Thursday, September 18, 2008
When you live in Italy, especially in Tuscany, sooner or later you confront what I call the "Under the Tuscan Sun" syndrome. This affliction is characterized by the conviction that moving to Italy will be one long sex-food-designer shopping-restore-a-country-villa-fest, that living here will provide the necessary doses of la dolce vita to solve all your problems. Especially women seem to think that they can avoid menopause, an irksome ex-husband, or spoiled over-achieving children by a romp in the bel paese.
What a bunch of unadulterated crap.
Now I realize that I may be about to alienate a potential reading public, but I am here to tell you, dear Readers, that life in Italy isn't all Prada and porcini. Without a doubt, Italy seduces. And life can be good here, of course, damn good at times--but there is a reality that most tourists, zealots, and fanatics never experience. I know that people don't want to hear bad things about this sunny peninsula (Italians, above all, are ostriches in this regard)--it would be like discovering that Mother Theresa kicked her dog, or that Martha Stewart picks her nose and then proceeds to make maple pecan brownies without washing her hands. We all want to believe that Italy is paradiso--some kind of mediterranean, metaphysical Disneyworld, with no entrance fee, great food, and where everyone is tan and sports fabulous sunglasses.
It is my hope, discerning Readers, that I can open a window for you that gives you a glimpse of the "real" Italy. At least the Italy experienced by an average expatriate, a working mother of two.
First, we must do away with our ideas of "Tuscany", as implied by its ubiquitous use as a marketing tool. The word "Tuscany" has become as overused, abused and meaningless as the word "love". Tuscany, for many, conjures up images of long rows of cypress trees punctuating gently rolling golden hillsides, graceful umbrella pines shouldering up against picturesque, crumbling old hill towns, tumblerfuls of chianti next to platters of thick slices of toasted country bread brushed with green olive oil, etc. etc. Well, this can be Tuscany, just as "love" can mean, well, love. And this, of course, is what the marketers count on....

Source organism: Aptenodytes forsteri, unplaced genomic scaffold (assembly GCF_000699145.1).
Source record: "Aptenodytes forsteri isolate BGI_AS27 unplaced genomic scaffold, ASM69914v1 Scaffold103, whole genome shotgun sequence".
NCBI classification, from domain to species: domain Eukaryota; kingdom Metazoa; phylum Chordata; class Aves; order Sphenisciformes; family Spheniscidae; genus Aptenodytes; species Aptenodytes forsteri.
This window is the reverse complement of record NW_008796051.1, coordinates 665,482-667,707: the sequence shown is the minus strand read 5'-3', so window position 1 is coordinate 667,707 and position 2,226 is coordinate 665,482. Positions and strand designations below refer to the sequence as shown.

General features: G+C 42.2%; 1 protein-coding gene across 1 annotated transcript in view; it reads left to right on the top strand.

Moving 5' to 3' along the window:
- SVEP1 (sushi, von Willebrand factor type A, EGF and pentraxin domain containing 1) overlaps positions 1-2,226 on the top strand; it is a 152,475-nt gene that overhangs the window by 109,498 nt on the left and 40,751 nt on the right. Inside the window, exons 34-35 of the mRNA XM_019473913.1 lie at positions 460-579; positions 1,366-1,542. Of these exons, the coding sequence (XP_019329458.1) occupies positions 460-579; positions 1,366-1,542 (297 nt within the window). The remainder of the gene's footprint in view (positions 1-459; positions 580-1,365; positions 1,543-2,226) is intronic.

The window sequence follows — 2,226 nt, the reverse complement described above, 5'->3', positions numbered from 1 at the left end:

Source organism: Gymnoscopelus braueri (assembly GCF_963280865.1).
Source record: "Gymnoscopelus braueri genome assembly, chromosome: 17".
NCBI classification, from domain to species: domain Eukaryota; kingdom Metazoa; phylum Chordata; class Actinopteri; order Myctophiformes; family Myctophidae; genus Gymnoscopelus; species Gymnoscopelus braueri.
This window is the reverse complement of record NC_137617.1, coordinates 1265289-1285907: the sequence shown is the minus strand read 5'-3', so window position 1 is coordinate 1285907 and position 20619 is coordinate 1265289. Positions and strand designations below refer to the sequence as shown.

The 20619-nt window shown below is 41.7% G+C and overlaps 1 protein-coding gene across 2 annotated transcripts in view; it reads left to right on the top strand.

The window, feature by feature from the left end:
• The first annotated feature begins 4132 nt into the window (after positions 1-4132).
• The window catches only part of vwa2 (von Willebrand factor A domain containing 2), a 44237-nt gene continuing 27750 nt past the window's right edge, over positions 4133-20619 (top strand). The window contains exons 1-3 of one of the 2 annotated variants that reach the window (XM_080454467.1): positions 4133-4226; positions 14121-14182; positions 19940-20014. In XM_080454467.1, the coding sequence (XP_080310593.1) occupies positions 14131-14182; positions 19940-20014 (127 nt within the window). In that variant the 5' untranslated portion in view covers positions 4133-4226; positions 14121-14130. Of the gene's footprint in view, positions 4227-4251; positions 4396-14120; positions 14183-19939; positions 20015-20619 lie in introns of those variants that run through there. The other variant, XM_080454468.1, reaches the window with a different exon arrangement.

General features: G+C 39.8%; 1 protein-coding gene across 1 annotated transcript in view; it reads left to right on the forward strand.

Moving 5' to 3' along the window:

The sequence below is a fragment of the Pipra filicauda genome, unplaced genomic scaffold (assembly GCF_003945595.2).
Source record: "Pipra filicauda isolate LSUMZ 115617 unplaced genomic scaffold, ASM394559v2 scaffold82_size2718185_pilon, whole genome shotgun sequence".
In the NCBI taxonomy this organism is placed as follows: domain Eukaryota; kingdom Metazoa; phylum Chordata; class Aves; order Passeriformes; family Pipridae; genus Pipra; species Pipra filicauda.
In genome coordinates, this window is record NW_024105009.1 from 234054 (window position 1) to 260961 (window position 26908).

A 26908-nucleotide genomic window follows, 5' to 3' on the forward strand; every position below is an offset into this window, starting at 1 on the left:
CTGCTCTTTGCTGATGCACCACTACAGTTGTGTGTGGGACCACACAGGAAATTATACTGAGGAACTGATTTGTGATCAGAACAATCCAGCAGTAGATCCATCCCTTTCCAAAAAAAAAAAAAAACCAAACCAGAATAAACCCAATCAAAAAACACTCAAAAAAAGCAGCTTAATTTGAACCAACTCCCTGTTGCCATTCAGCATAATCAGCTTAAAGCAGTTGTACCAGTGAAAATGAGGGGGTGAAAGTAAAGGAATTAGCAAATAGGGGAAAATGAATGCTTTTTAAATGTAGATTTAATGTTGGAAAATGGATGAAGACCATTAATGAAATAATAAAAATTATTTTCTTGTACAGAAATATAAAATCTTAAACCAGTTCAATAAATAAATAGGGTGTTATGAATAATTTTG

But, I ask, what is Tuscan about my mother's Ypsilanti apartment complex, ambitiously called "Tuscan Creek"?!! Not a cypress in sight there, my friends! Or American restaurant menus that list things such as "Tuscan Chicken Penne Pasta"?!! (You will never, I mean never see a chicken-and-pasta combo in Italy, god forbid). I've seen Tuscan sheet sets, Tuscan room paint, Tuscan cookware, Tuscan toilet brushes and Tuscan windshield wiper blades (ok, I made those last two up--but believe me, they are in the development stages somewhere).
So, dear Readers, disabuse yourselves of any previous notions of what Tuscany is, of what Florence is, and listen to me. I'll give you the real story.
"Under the Tuscan Sun" my ass.
Tuesday, September 16, 2008
Florence roared to life at the beginning of September, the August vacations having ended. The viali swarmed anew with slaloming mopeds, cars choked the lanes, horns blaring in that impatient Italian way, and orange buses flung themselves down the narrow streets of the centro storico like marauding Greeks storming Troy. After the eerie--yet delicious--quiet of the ghost town Florence becomes in August, the change was jarring. This great Italian collective roar is what heralds the rientro--the return, the re-entering, the restarting of "real" life after the hedonistic lazy days of August, wherein it is too hot to even think of working or accomplishing anything. In fact, if you are so unfortunate as to be left in the city during this month (it feels like being one of the few survivors on a barren Earth after a nuclear holocaust, alla Twilight Zone), you find that you can't get anything done: forget yoga, forget doctor's appointments, forget applying for a mortgage, and pray you have enough food to last until September.
I have always preferred Autumn to the other seasons, and even as a kid suffered through summers that always seemed unbearably long. September has always meant new life and a new beginning to me, primarily because of school (which I loved). So the characteristically dramatic way Italians have of welcoming (or begrudging, depending how you look at it) September rather appeals to me. All the news programs talk about the rientro, as if it were some amazingly noteworthy cultural phenomenon (well, perhaps, it is). Now is the time to get down to business, buy school supplies, see what "serious" books have come out (not that Italians like to read serious books), check the theatre schedules, sign up for judo. Suddenly the phone is ringing with mothers wanting play dates with my kids, all the shops are open, a government office concluded a matter with me suspended since July, my yoga studio is open. Even the miserable humidity and cannibalistic mosquitoes have abated, high-tailing it out of here on the hind legs of summer.
I have, then, in the spirit of the rientro, begun these letters to you, dear Readers.
My best regards,